The average solvency ratio of Canadian defined benefit pension plans in Mercer’s database increased five percentage points in the first quarter of 2022, according to a new report by the consultancy.

The report, which assessed the performance of 464 pension plans, found as at March 31, 2022, the plans’ average solvency ratio reached 108 per cent, up from 103 per cent at the end of 2021.

While investment returns were negative for most DB plans in the quarter, bond yields increased between 75 and 134 basis points at different durations, reducing plan liabilities and offsetting the reduction in plan assets from the negative returns, noted the report.

Read: Majority of Canadian DB pension solvency ratios above 100 per cent: report

Three-quarters (75 per cent) of pension plans are estimated to be in a surplus position on a solvency basis, up from 61 per cent at the end of 2021. In addition, 15 per cent of plans are estimated to have solvency ratios between 90 and 100 per cent, while six per cent have solvency ratios between 80 and 90 per cent and four per cent have solvency ratios under 80 per cent.

The report also found a typical balanced pension portfolio would have posted a return of negative 7.1 per cent during the first quarter of 2022, as global equity markets sold off sharply and the U.S. equity market briefly entered correction territory in February, driven by monetary tightening and uncertainty stemming from Russia’s invasion of Ukraine. In addition, the report noted equity volatility was elevated as investors feared the crisis and sanctions against Russia could lead to a material reduction in the global supply of energy and agricultural commodities.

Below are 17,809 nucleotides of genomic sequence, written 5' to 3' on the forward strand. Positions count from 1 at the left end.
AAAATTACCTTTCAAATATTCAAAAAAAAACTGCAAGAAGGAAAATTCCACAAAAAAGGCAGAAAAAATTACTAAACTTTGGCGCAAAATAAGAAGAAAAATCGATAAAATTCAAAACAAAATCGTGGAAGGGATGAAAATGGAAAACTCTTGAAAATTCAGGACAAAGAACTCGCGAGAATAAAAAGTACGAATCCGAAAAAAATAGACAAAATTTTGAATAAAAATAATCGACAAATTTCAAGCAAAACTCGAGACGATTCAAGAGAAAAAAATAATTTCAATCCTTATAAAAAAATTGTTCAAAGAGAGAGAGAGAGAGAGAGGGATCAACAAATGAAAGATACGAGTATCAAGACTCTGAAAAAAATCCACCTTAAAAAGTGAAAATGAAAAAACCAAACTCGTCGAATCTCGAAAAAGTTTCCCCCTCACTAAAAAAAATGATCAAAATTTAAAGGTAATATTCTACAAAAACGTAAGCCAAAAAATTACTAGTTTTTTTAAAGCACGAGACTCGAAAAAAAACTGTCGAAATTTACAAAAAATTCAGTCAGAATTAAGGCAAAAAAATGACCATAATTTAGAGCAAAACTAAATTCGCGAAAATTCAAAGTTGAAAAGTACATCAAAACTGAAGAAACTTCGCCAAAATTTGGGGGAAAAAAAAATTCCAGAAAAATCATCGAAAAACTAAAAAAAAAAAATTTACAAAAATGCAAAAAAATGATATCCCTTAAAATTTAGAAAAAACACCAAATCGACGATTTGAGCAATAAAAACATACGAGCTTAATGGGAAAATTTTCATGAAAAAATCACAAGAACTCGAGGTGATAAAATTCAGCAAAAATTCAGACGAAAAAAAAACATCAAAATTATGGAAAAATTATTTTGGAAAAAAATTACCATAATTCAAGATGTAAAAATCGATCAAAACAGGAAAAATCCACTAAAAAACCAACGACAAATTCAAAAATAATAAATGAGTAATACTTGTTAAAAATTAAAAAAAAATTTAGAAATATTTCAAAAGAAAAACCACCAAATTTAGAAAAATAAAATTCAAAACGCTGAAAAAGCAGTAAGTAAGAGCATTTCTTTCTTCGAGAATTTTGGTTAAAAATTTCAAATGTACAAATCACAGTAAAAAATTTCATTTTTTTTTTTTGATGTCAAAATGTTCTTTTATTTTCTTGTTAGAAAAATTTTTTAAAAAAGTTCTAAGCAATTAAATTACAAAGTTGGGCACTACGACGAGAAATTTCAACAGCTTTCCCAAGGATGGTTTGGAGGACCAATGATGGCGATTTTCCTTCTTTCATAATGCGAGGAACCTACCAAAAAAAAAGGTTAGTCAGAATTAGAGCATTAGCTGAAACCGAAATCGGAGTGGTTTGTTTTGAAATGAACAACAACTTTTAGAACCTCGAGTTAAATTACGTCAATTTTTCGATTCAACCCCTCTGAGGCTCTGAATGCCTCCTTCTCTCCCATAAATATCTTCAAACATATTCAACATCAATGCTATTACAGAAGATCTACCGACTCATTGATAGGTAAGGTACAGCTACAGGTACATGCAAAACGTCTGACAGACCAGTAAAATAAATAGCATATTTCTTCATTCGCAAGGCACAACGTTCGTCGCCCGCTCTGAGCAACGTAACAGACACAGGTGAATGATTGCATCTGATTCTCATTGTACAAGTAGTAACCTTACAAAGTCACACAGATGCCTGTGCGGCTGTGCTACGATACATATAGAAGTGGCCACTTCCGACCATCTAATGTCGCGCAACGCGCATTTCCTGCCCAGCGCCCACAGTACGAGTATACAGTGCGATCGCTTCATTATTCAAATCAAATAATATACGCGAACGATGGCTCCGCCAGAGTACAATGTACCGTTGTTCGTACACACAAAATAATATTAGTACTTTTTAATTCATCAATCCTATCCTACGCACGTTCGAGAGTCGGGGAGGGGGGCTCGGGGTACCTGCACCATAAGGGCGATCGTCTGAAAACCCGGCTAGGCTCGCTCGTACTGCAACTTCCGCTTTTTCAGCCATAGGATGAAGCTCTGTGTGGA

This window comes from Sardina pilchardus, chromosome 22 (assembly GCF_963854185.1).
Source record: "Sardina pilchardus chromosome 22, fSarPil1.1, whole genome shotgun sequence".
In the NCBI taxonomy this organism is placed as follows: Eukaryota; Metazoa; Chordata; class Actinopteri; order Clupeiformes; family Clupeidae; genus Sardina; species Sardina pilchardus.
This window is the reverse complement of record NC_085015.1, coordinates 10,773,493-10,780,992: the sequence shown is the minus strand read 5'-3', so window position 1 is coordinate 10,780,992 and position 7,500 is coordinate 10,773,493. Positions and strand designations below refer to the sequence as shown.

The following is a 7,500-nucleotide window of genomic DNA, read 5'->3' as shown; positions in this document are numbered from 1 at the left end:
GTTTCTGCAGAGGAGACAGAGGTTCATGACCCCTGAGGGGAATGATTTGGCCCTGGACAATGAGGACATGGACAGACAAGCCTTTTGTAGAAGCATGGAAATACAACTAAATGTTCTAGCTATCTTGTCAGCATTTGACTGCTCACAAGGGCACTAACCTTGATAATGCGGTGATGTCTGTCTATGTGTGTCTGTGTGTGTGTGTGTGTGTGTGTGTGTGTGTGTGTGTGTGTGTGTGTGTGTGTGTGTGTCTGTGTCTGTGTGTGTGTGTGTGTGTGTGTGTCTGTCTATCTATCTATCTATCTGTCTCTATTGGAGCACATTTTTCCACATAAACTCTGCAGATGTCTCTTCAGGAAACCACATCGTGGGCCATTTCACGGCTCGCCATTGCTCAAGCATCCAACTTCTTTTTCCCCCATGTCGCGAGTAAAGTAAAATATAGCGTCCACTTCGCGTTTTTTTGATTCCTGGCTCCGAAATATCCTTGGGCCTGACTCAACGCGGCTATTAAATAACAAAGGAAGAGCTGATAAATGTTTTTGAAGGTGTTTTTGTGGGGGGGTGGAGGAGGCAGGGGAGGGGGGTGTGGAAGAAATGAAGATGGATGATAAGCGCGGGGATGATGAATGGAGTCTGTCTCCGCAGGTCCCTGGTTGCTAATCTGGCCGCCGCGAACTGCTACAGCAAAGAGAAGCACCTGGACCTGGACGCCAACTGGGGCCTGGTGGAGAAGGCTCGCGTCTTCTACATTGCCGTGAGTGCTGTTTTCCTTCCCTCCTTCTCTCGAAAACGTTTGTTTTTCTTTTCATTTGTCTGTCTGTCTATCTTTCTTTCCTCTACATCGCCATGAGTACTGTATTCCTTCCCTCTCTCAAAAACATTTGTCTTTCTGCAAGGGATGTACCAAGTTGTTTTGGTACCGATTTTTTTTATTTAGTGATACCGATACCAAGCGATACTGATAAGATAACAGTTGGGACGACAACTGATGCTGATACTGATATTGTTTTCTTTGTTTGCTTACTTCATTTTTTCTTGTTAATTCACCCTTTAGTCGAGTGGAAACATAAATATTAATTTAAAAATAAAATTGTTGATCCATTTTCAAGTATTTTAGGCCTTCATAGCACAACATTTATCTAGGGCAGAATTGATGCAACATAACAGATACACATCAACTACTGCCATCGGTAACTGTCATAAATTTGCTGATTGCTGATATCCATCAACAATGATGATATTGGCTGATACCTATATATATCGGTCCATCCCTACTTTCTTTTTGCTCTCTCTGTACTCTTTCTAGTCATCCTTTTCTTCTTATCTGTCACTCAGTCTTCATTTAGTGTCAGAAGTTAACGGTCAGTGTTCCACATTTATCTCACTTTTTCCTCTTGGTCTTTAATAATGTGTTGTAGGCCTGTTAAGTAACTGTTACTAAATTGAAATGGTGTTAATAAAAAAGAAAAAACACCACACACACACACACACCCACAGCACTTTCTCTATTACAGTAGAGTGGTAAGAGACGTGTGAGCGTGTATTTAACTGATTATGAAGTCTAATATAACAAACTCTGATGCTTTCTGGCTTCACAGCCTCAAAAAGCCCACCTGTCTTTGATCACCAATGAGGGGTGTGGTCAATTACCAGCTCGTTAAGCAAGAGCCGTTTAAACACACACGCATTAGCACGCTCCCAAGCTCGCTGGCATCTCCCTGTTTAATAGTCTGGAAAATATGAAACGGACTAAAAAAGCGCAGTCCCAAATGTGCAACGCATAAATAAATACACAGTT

Read: North American markets tumble as Russian forces move on Ukraine

Canadian bond prices declined significantly over the quarter, as universe and long-term bond yields increased dramatically by 110 basis points and 85 basis points, respectively.

In addition, a new report by Aon found the aggregate funded ratio for Canadian pension plans in the S&P/TSX composite index increased to 100.5 per cent from 96.9 per cent over the first quarter of 2022.

It also found the long-term Government of Canada bond yield increased 69 basis points relative to the last quarter-end rate and credit spreads widened by 25 basis points, resulting in an increase in the interest rates used to value pension liabilities (3.71 per cent, up from 2.77 per cent). Pension assets decreased by 7.2 per cent over the quarter, noted the report.

“There has been considerable volatility over the last quarter and increasing inflationary pressures impacting markets,” said Nathan LaPierre, partner in wealth solutions at Aon, in a press release. “Nonetheless, increasing nominal interest rates have likely had a positive impact on pension plans’ funded positions. Plan sponsors should consider taking actions to lock in the gains that they have recently experienced by de-risking plans through asset mix or liability settlement opportunities, preparing them for the volatility ahead.” 

Read: Pensions in position to off load risks: expert